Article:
It all began with DSP selling a chunk of Dewan Housing Finance Ltd (DHFL) bonds at an inordinately high yield of 11%. That is roughly 3% above the normal yields that these bond quote at. That means the Rs.100 bond was actually sold at around Rs.82, incurring a loss of Rs.18 in the process. That raised the serious question, why would a large reputed fund sell bonds at such a huge discount. It immediately raised the spectre of a potential default by DHFL and soon it spilled over to the equity markets with the stock losing nearly 60% in a single day. Nearly a month later, despite all the clarifications from DSP and from DHFL, the stock still trades at a huge discount to its pre-crisis levels.
It all began with a corporate redemption request in the bond fund
When DSP MF received a redemption request from its corporate investors on the debt fund, the real reason was that the client was worried. DSP MF has a large exposure to the bonds issued by IL&FS to the tune of over Rs.600 crore, both in the long duration and the short duration. A sharp fall in the NAVs due to a rating downgrade meant that the short term funds started showing losses. That triggered sell orders from treasuries. Such huge redemption requests are not normal and hence DSP MF needed to generate the requisite liquidity for the redemption. It could sell the G-Secs in its portfolio, but that would imply booking losses some bond market yields had gone up sharply. DSP settled for the other option to book the loss in private debt where there was anyways an element of risk. That is what DSP did when it sold bonds of Dewan Housing at a huge discount. This loss sale triggered worries in the equity market that there were similar problems in DHFL too and that is what led to the sharp crash of 60% in DHFL in a single day. It was not just about DHFL but other HFCs like Indiabulls and even LIC Housing were not spared. Typically, HFCs rely on the short and medium term bond markets to raise funds on a continuous basis.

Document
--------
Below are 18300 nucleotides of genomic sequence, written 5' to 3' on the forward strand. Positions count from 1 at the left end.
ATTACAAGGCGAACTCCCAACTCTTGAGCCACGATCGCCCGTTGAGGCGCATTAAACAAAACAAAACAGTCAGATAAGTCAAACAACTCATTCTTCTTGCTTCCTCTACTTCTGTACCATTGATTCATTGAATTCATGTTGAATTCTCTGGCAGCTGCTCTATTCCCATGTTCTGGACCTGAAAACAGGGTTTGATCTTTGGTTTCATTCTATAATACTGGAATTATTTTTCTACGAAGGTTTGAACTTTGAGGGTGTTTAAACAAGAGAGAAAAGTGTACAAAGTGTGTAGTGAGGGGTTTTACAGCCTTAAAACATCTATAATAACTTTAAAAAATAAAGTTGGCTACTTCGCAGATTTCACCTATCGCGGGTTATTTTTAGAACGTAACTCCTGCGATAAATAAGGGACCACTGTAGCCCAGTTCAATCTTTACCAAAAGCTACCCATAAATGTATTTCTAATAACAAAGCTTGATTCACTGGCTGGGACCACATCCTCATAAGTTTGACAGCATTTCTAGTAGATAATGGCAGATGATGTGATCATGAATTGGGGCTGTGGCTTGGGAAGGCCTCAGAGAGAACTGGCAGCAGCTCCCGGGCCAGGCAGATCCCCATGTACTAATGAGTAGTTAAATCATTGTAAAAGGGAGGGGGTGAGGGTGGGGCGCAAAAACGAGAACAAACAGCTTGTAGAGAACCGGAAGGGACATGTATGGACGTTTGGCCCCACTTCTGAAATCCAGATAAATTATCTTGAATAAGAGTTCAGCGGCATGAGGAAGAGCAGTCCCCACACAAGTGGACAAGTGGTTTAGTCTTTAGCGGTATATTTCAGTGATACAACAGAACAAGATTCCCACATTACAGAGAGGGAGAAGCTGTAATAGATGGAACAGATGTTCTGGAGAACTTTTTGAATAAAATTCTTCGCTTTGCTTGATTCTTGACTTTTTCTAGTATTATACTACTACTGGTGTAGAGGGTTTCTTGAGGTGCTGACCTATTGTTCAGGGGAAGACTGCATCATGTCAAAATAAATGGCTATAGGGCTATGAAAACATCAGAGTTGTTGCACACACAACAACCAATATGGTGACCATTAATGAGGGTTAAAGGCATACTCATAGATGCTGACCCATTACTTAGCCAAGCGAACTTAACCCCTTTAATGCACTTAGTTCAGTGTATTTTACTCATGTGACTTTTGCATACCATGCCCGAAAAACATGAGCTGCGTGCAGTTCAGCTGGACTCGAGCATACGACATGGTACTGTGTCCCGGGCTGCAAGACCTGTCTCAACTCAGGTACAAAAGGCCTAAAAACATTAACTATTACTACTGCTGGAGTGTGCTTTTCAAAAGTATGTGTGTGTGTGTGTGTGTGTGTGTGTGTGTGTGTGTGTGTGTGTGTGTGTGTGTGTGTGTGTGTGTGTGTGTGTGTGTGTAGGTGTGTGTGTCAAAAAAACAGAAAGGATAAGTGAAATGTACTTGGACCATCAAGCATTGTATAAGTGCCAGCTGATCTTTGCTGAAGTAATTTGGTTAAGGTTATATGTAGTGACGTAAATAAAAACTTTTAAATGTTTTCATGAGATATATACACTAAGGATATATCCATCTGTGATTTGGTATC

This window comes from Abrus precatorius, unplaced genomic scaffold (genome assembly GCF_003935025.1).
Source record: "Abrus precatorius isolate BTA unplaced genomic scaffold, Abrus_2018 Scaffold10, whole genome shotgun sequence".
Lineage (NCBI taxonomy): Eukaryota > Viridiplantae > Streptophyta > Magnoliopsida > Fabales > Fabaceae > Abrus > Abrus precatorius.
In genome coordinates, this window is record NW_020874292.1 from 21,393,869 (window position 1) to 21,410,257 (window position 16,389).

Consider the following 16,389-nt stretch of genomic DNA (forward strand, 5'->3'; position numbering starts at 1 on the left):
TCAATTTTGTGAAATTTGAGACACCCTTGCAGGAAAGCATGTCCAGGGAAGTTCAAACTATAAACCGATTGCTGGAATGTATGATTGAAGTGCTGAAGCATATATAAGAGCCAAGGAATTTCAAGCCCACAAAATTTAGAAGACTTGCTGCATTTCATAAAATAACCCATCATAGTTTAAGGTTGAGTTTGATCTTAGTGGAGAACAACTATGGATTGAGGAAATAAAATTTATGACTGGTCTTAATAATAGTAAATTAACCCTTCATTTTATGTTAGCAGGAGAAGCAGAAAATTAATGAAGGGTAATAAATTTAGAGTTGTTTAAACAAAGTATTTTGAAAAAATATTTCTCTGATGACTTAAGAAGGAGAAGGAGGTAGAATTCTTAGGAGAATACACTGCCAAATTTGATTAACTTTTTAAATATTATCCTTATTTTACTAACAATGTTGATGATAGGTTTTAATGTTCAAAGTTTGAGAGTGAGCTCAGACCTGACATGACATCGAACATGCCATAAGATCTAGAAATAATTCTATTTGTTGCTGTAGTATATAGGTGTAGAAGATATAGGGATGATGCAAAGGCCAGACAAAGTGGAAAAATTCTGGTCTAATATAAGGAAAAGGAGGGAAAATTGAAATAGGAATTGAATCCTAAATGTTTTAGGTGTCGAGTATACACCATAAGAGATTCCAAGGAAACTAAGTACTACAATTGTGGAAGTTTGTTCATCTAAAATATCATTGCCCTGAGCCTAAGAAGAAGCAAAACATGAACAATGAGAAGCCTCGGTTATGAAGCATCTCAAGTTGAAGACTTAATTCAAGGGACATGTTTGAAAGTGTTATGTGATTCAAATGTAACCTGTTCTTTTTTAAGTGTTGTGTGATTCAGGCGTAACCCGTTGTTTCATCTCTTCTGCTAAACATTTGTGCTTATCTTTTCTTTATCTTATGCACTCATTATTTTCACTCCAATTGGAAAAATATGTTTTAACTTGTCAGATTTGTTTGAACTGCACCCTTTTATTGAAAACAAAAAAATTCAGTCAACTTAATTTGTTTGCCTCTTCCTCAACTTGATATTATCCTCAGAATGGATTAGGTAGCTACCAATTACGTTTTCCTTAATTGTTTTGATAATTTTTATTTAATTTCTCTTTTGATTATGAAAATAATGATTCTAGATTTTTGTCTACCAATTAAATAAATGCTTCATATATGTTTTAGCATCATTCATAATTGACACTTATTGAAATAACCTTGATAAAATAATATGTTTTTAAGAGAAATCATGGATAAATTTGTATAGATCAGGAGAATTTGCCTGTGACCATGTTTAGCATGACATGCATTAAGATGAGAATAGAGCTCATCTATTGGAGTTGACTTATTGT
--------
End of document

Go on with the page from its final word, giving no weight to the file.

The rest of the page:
IL&FS rating downgrade was the reason
The whole problem started when rating agencies downgraded IL&FS drastically the moment the default broke out. The long-term ratings of the parent entity IL&FS were downgraded multiple notches from AA+ to BB on September 8 and then to D on September 17. The short-term rating was downgraded from A1+ to A4 on September 8 and then to D on September 17. Similar rating actions were witnessed across debentures and/or CP of several other group entities – IL&FS Financial Services, IL&FS Tamil Nadu Power Company Limited, IL&FS Energy Development Company Limited, IL&FS Transportation Networks Ltd and IL&FS Education & Technology Services Ltd. This was an outcome of the sharp deterioration in the risk profile of IL&FS.
Will the selling contagion spread to other mutual funds?
To begin with, other mutual funds will not be immune from this series of downgrades that IL&FS has faced. Mutual funds have a major exposure to IL&FS bonds, which were generally preferred by mutual funds for the higher yields that they offered. Total exposure that mutual funds have to the IL&FS is nearly Rs.2200 crores, which is not small by any standards. There are nearly 10 Fixed Maturity Plans (FMPs) exposed to IL&FS bonds in a big way. A default will mean that FMPs will not be able to provide quasi assured returns.
Will it impact other funds in the days ahead
Surprisingly, the mutual funds have shown a lot of resilience. Despite redemptions of nearly Rs.3 trillion from liquid and income funds last month, bond markets were fairly stable barring the occasional spurt in the bond yields. However, the problem could become more serious. Some exposures were due to mature in September, which were returned due to insufficient funds. Several funds held aggregate exposure in excess of 5% to IL&FS and group companies in their portfolios. The Mark to Market (MTM) impact will lead to a sharp drop in NAVs. What really hit the mutual funds, as in the case of Amtek Auto roiling JP Morgan Fund, was the suddenness of the downgrade. This resulted in a significant MTM impact on bond prices. In some cases the MTM impact of the first round of downgrades on bond prices was as significant as 25%.
For the first time, Indian mutual fund investors may see the risks of debt funds. Keep an eye on funds like DSP MF and Aditya Birla; where the exposure to the IL&FS group is in excess of Rs.600 crore each. But DSP and Aditya Birla are much larger in terms of AUM. The real problem could arise for AMCs like BOI AXA, LIC MF, Principal and Tata MF, where the exposure although smaller is a significant proportion of their overall debt exposure. As we write BOI AXA has written off its entire exposure of Rs.100 crore exposures to IL&FS this month. Now the action could get more intense!